The thin membrane of his existence that had been his only reality for three decades was thickening, hardening. That constant sense of unfamiliarity and tenuousness was gone. The new jobs were going well; his clients were impressed and paid him well. The new house was a significant improvement over the dump he’d left, with... Read More »

'76 Gremlin

Jun 3, 2016

I know it’s not cool to drive my ’76 Gremlin, but to me, it’s my identity.

I remember the day it all clicked in for me. I was fourteen. My dad had bought the Gremlin new. He was proud. It was his first new car. Working as a carpenter was good, honest, steady work, but it wasn’t exactly the sort of thing that made a man wealthy. We always had enough but never had a lot.

So he bought the Gremlin, an early Christmas present to himself and his small family, late in 1975. My first thought was horror. It was an ugly, almost scary, green. And boxy. And small, cramped. He’d traded in a ’67 Impala. A boat. Roomy. The back seat was more than spacious enough for me and my two sisters. There was even room for Max, our dog, a mix of mostly German Shepard with some sort of retriever or pointer, most likely—we never knew.

For two weeks I made excuses to stay home. I didn’t want to be seen in the car. Hank’s parents had a Lincoln and a conversion van they’d take on short camping trips. John’s dad had a Cadillac. And we had a Gremlin. The horror!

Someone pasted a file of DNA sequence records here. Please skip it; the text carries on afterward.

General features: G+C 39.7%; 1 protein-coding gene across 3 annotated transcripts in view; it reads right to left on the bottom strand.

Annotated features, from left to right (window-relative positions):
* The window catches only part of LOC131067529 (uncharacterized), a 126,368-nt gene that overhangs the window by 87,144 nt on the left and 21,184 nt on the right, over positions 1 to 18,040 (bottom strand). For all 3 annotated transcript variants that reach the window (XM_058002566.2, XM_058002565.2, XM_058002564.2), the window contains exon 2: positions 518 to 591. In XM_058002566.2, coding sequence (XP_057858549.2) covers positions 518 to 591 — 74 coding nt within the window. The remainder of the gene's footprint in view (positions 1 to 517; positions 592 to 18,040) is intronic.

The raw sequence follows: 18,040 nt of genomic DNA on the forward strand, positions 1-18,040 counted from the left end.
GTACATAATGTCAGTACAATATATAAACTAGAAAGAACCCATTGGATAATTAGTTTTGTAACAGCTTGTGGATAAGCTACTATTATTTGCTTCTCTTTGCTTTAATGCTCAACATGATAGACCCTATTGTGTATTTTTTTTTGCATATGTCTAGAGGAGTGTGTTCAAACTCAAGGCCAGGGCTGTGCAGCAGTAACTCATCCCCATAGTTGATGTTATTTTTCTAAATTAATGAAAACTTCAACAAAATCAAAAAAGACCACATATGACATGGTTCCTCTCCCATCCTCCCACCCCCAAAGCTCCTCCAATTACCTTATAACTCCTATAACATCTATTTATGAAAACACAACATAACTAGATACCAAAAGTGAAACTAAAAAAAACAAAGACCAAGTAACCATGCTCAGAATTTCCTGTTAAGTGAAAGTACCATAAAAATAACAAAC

Then the moment came that would change my perspective in life, for the next thirty years, and likely far beyond. I was in English Lit class, Hank on my left and John on my right. We had been nearly inseparable since John moved in next door six years earlier.

Miss Simple... Read More »

Carousel

Sep 27, 2015

It's not all that hard, not really.

What's that? Life.

Bullshit! What's hard about it?

The usual. Money. Job. Relationships. Bullies. Bastards. Bitches.

Other people make your life hard?

Well, yeah. Of course.

Why's that?

Do you really think I know?

I do.

Well, I don't. I mean, I don't think I know. If I knew, I'd change it, wouldn't I?

Would you?

Why the hell wouldn't I?

What's the payoff to not changing?

The payoff? There's no payoff! Unless you count grief, discomfort, disappointment, loneliness.

Maybe you like feeling that way.

Why would I like feeling that way?

You tell me.

This is a useless conversation. It's just a circle.

Yes. A circle. You got it.

I got it?

Yes.

Got what?

It's a circle. You're running around in circles. You must enjoy it. Or find it comforting.

Comforting?!

Yup.

Do not.

Regressing to six-year-old responses won't help you.

Will too!

As you wish.

As I--damnit. So what you're saying is that I like to feel bad so I invite these people who make... Read More »

Independence

Aug 10, 2014

“I simply don’t believe in the limits that you believe in.”

“I don’t even know what that means.”

“It means precisely what it says. It means that I know that this life we share is limited only to the extent that we believe it’s limited. It means that I don’t subscribe to your definition of the universe, to a definition based almost wholly on physical theories and postulates and misdirections. It means—”